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British Columbia`s Agricultural Land Reserve is intended to protect the province`s most productive farmland, but its implementation has been rocky.

Rick Collins/The Globe and Mail

Doug Hatfield has big plans for growing hay in British Columbia, but he says his dream hit a setback recently when a foreign corporation that was looking for carbon credits outbid him for land.

"I want to see this stopped as quick as possible," Mr. Hatfield said on Monday of a trend toward converting provincial farmland to forest to sequester carbon for the purpose of offsetting greenhouse gas emissions. The practice is raising concerns because it reduces B.C.'s agricultural land reserve (ALR).

Provincial farmland in the ALR is protected from development, but trees are considered a crop, and the Agricultural Land Commission has no rules against planting them on cleared agricultural land. The practice of replanting forests on such land is known as afforestation, and while the government estimates that only about 1,500 hectares have been used that way, some farmers say they fear much more could be lost if a British-based company goes ahead with its plans.

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Mr. Hatfield, who is developing a $10-million agricultural project to provide hay for export, said he found an ideal piece of rich cropland near Quesnel last fall, but was stunned when a numbered company with a plan to plant trees outbid him for the 545-hectare parcel.

Mr. Hatfield is trying to assemble about 8,000 hectares to grow hay, but he says it is tough because some of the best land is going to foreign companies such as Reckitt Benckiser Inc. (RB), a multinational that produces health-care and home-cleaning products, and bought the land he wanted.

A company spokesman could not be reached for comment, but RB states on its website that its Trees for Change program is planting 10 million trees on marginal land in Canada.

Mr. Hatfield said that many trees could use up 16,000 hectares of farmland.

"They say they are getting only marginal land that nobody else wants and that's been on the market for a long time. That is total crap. This is prime land," he said. "Of course I'm frustrated. There's [more than] 1,000 acres gone. It won't make or break my company, but it makes it more awkward. And it does not make sense to have an English company buy this land and plant trees on it so they can pollute over there."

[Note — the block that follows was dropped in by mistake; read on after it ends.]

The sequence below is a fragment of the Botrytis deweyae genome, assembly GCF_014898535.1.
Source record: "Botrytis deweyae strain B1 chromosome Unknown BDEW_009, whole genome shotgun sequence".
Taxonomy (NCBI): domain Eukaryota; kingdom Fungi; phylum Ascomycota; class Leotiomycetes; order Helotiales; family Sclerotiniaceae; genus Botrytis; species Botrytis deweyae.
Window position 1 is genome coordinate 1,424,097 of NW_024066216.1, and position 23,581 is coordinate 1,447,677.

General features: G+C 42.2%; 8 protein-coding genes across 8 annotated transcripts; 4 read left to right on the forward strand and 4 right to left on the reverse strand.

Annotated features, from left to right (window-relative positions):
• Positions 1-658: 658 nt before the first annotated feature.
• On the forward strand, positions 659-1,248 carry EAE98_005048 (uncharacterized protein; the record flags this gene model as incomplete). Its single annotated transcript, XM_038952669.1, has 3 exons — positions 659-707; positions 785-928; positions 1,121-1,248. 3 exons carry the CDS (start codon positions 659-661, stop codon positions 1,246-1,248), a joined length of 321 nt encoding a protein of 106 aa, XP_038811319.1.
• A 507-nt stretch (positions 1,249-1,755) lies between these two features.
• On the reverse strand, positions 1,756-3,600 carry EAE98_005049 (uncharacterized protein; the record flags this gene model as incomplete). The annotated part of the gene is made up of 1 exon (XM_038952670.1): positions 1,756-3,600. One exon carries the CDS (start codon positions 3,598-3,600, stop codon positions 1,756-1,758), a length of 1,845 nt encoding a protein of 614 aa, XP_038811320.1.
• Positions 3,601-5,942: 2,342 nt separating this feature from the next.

B.C. Agriculture Minister Norm Letnick said he is always concerned when he hears of farmland being used for purposes other than farming, but he does not think a great deal of land has been afforested.

He said he asked staff to look into the issue and was told only 1,500 hectares of 4.7 million hectares in the ALR have been used that way. Given farmers' concerns, he is asking for another review.

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Mr. Letnick said that to qualify for carbon credits, a land owner needs a covenant that restricts logging for 100 years. Such a covenant would have to go before the Agricultural Land Commission, which would determine if the land was appropriate for such use, he said.

"That is up to the commission to make that determination," Mr. Letnick said.

Martin Rossman, a hay and alfalfa farmer who owns about 250 hectares just south of Quesnel, said several of his neighbours have sold land to foreign companies.

"I'm getting concerned about the amount of farmland being bought up by non-residents of Canada. We are the only province in Western Canada that doesn't have limitations on the amount of land that can be owned by non-residents," Mr. Rossman said. "I don't like it at all."

Kevin Boon, general manager of the BC Cattlemen's Association, said there is a tight supply of hay in the province, and he's worried the further loss of croplands could limit beef production.

Lana Popham, agriculture critic for the NDP, said she is working on a private member's bill to restrict afforestation and limit the amount of farmland foreigners can own.

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